Year of the NEADS Dog Month 4 – Training Advances and the Gentle Leader
Meanwhile, back in prison…
Our Year of the NEADS Dog series, in which we highlight the transition our Service Dogs in Training make during their first year with us, continues with the next big step for our puppy – practicing its obedience around different types of medical equipment and learning to wear a Gentle Leader.
Our puppy has spent the past few months in prison working on basic obedience commands, like sit, down, stay, and come. It has also started learning tasks like jumping onto platforms, getting under tables, and speak – all exercises that are used when the Service Dog is in public and for overall control. Other tasks like nudge and paw are the building blocks of specialized task work like picking up dropped items, turning on light switches, pushing elevator buttons, and tugging open heavy doors.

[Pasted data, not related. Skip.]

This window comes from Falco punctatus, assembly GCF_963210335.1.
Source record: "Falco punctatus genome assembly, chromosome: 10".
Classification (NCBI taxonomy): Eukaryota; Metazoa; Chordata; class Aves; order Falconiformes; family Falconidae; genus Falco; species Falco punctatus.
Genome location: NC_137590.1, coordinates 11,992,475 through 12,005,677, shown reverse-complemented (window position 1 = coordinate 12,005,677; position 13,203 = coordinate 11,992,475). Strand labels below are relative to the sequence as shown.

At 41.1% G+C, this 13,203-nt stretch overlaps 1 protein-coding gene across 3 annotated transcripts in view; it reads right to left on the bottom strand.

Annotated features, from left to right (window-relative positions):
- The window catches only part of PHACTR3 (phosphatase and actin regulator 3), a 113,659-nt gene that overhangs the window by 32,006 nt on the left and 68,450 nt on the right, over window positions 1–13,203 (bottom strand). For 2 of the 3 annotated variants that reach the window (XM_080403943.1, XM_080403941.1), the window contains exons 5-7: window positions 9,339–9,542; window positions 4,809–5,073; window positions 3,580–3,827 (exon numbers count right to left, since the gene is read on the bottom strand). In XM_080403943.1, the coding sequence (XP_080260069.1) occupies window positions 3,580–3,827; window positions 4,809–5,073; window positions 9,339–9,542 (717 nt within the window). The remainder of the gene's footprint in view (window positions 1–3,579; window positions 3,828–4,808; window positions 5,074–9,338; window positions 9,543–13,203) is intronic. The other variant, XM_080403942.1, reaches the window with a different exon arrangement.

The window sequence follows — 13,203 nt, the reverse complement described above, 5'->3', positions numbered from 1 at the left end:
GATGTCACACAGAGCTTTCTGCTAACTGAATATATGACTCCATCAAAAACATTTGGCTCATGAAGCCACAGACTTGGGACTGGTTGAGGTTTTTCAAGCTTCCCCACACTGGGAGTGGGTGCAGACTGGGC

At about six months of age, the inmate handler starts to incorporate canes, crutches, and manual wheelchairs in the training. Although our puppy has seen this equipment before, this is the first time he will start practicing obedience next to it.
Also at about six months of age, our puppy is introduced to the Gentle Leader. Though often mistaken for a muzzle, the Gentle Leader (the loop around the Service Dog’s nose and the strap behind its ears) is actually a type of head collar that makes it easier to walk a dog, particularly for those who have limited or no strength in their arms or hands. It also becomes a signal to the dog that he is in “work” mode.
Since the Gentle Leader is something the pup will use for the entire time he is a working Service Dog, it’s important to create a positive association with wearing it. This is done by the inmate handler in a controlled manner over a 4-week period, giving the puppy plenty of time to get used to wearing and walking with the Gentle Leader.
Follow our Year of the NEADS Dog series here.